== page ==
A Brief History of Pipes

Before the 15th century A.D. mankind had been using pipes of various mediums for medicinal and religious purposes. In the New World, the civilizations of the Aztecs, Mayans, Toltec, and other Native American cultures utilized pipes to heal various maladies as well as to commemorate religious and commercial events. In Africa, various cultures would sniff or inhale through tubes various herbs also for medicinal or religious purposes and recent archaeological evidence has surfaced to indicate that the Egyptians used some sort of tobacco for mummification purposes. In any event, the first culture to couple tobacco with a pipe-like device for smoking must have been the Mayans of Mexico and Central America.

During the Western settlement of the New World, various explorers would encounter natives smoking pipes. In 1519 Cortez reported finding tribes in Mexico smoking from "perfumed reeds". In 1536, the French explorer Jacques Cartier reported native Canadians in the North West using pipe smoking in various ceremonies. In 1559, Spain first imported tobacco to the Old World for use as medicinal herbs. Ironically, the smoke was thought to be good for the lungs when inhaled!

The use of tobacco soon became wide spread in Europe. Jean Nicot, the French Ambassador to Portugal, used powdered tobacco leaves to cure many maladies including migraines and minor aches and pains and was honored by having the tobacco plant christened "Nicotiana Tobacum" after his name. During this time men of the lower classes began using tobacco in clay pipes for pleasure but it was Sir Walter Raleigh who introduced pipe smoking as pleasure to the court of Queen Elizabeth in 1590. Although Raleigh had learned about pipe smoking from Ralph Lane, the first Governor of Virginia, he soon made pipe smoking fashionable to the British Aristocracy and England began making pipes. By 1602 pipe smoking had spread over Europe and into India, China, and Japan.

King James of England began in 1603 a fierce anti-smoking campaign that eventually led to the execution on October 28, 1618 of Sir Walter Raleigh whose last act was to smoke a pipeful of tobacco. One year later he relented his stances and signed the charter incorporating all British pipemakers but with heavy regulation. In 1633 King James required all tobacconists to be licensed and although it was intended to be punishment through taxation, this move finally established the profession. Although much of the world began to attack smoking, public opinion won out and countries began to profit instead of prohibit.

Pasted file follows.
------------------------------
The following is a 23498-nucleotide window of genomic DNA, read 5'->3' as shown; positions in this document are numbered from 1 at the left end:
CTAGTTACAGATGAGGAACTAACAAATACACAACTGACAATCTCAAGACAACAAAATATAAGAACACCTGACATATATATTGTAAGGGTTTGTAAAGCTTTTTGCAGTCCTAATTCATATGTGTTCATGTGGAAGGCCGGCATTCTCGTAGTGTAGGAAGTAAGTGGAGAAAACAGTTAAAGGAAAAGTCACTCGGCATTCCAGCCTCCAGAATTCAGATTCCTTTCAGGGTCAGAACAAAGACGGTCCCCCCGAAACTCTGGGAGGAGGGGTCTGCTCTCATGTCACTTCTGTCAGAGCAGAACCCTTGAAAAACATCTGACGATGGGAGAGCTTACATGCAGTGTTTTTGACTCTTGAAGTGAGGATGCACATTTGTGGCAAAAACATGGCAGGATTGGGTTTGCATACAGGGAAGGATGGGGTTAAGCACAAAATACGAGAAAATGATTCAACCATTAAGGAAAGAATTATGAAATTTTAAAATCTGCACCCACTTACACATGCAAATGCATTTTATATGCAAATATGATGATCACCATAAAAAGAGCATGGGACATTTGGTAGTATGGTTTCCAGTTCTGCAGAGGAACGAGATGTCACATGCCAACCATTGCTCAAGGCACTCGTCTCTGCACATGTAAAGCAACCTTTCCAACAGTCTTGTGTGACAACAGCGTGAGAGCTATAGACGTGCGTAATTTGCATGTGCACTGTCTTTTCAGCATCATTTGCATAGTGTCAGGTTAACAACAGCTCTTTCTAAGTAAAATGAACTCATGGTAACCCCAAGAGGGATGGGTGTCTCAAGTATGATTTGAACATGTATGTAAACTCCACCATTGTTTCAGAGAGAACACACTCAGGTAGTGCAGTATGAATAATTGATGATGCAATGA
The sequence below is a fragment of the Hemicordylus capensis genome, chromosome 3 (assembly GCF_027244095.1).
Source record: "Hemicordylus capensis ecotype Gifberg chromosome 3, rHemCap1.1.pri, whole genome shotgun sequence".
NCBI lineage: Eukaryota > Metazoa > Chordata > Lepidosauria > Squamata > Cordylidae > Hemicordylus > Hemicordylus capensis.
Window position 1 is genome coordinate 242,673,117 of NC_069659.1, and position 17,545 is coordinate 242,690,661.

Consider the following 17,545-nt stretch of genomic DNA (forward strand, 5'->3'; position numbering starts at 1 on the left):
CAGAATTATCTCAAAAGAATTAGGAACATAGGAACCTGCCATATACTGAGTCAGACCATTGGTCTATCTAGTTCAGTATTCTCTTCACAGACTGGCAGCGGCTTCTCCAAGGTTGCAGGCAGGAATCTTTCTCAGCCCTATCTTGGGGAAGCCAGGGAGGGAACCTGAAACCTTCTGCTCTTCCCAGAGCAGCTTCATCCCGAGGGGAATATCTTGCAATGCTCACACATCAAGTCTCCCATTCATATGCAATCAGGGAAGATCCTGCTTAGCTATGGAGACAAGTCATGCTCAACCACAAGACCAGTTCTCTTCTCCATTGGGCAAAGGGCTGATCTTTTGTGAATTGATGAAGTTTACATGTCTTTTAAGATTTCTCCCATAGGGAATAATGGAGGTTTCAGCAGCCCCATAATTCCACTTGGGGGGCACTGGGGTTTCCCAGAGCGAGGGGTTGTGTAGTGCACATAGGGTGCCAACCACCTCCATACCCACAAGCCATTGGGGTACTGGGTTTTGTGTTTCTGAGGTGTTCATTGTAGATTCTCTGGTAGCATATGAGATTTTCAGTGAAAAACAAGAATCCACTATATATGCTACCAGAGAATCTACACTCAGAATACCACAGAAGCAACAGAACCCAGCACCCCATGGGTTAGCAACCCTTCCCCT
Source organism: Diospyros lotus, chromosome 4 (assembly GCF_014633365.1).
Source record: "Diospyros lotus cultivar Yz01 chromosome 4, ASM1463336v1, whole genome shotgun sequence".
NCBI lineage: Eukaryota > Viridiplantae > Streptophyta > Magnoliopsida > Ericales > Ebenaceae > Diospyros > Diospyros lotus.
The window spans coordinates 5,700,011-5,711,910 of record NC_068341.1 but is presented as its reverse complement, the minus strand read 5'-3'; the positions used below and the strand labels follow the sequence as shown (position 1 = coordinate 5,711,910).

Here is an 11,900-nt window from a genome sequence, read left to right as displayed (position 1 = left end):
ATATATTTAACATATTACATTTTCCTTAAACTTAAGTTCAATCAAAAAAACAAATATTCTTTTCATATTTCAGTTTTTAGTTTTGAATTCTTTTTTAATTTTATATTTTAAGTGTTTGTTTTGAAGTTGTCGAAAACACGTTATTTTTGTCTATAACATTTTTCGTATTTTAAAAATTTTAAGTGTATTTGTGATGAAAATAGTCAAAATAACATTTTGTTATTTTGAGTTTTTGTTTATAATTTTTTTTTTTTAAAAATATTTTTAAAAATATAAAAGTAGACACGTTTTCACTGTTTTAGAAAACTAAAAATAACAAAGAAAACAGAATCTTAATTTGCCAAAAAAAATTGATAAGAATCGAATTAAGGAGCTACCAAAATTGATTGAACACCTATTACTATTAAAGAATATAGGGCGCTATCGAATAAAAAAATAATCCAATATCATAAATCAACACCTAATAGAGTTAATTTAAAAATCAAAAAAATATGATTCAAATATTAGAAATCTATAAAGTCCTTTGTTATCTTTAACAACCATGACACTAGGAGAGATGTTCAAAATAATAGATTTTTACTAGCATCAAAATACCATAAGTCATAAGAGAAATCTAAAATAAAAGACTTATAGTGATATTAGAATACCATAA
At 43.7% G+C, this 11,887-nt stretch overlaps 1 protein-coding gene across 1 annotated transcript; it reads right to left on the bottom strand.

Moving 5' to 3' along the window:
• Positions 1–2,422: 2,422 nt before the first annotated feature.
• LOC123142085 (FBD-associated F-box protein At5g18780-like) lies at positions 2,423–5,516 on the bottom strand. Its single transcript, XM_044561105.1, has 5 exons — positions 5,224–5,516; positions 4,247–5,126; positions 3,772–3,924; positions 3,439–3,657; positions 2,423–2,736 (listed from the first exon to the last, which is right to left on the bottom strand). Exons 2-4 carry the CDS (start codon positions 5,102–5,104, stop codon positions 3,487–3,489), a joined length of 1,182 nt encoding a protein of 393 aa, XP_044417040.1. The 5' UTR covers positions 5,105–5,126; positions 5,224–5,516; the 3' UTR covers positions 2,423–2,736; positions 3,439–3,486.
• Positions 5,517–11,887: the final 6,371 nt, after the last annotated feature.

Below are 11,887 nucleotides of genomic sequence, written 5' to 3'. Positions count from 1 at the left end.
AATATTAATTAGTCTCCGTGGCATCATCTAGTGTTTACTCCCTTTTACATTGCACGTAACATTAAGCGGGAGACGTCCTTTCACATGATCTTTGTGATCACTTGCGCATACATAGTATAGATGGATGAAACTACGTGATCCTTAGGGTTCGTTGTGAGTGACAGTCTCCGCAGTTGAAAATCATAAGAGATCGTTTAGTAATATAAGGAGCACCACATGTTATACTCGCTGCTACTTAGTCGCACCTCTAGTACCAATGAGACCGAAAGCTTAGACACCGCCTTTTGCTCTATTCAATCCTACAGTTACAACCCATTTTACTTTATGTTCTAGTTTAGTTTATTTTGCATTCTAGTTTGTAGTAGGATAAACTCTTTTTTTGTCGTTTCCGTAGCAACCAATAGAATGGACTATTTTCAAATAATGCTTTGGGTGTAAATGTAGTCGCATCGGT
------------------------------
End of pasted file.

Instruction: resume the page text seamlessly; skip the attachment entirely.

Soon pipe smoking was accepted all over Christendom. In 1724 Pope Benedict XIII absolved all users of tobacco from any wrongdoing. Although snuff began to replace pipes in Europe, pipe smoking was kept alive in the newly born United States. During the Victorian Era, pipe smoking began flourishing in Europe and although no longer a social endeavor due to the strict smoking regulations, pipes began to be associated with private contemplation beside the fireplace. Cigars continued to be a social pastime while pipes were more private and personal. By World War II pipes were associated with officers, philosophers, and other thinkers while cigarettes were for the masses.

Today pipe smoking still has those influences but is gaining popularity from cigar enthusiasts as they begin to realize that pipe smoking offers similar pleasure at a much lower price. Although the late 1970's to mid 1980's is often called the Golden Age of Pipes, smokers are beginning to gravitate away from cigarettes and once again discover the true pleasure of pipe smoking. Even though it is estimated that only 2% of all smokers have smoked a pipe, pipe sales continue to rise and the future is looking bright!

Uncle Bob